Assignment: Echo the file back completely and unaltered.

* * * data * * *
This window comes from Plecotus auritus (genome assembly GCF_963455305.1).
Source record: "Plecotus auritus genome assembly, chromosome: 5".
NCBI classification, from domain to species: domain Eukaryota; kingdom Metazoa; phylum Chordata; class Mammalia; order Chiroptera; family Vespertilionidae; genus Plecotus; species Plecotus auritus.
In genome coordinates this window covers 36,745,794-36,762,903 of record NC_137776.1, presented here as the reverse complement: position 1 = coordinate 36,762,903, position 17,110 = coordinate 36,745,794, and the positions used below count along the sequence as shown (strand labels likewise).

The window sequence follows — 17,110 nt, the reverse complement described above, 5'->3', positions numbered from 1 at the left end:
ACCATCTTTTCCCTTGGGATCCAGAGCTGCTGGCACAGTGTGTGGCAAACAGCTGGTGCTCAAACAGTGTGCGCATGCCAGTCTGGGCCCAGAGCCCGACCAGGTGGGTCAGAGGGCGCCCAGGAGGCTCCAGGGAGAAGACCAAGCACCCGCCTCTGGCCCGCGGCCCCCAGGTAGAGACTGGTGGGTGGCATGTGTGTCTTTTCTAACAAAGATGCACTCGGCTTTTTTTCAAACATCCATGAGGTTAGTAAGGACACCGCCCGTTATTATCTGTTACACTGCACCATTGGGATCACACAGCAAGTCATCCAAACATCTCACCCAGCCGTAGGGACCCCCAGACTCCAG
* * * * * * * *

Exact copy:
This window comes from Plecotus auritus (genome assembly GCF_963455305.1).
Source record: "Plecotus auritus genome assembly, chromosome: 5".
NCBI classification, from domain to species: domain Eukaryota; kingdom Metazoa; phylum Chordata; class Mammalia; order Chiroptera; family Vespertilionidae; genus Plecotus; species Plecotus auritus.
In genome coordinates this window covers 36,745,794-36,762,903 of record NC_137776.1, presented here as the reverse complement: position 1 = coordinate 36,762,903, position 17,110 = coordinate 36,745,794, and the positions used below count along the sequence as shown (strand labels likewise).

The window sequence follows — 17,110 nt, the reverse complement described above, 5'->3', positions numbered from 1 at the left end:
ACCATCTTTTCCCTTGGGATCCAGAGCTGCTGGCACAGTGTGTGGCAAACAGCTGGTGCTCAAACAGTGTGCGCATGCCAGTCTGGGCCCAGAGCCCGACCAGGTGGGTCAGAGGGCGCCCAGGAGGCTCCAGGGAGAAGACCAAGCACCCGCCTCTGGCCCGCGGCCCCCAGGTAGAGACTGGTGGGTGGCATGTGTGTCTTTTCTAACAAAGATGCACTCGGCTTTTTTTCAAACATCCATGAGGTTAGTAAGGACACCGCCCGTTATTATCTGTTACACTGCACCATTGGGATCACACAGCAAGTCATCCAAACATCTCACCCAGCCGTAGGGACCCCCAGACTCCAG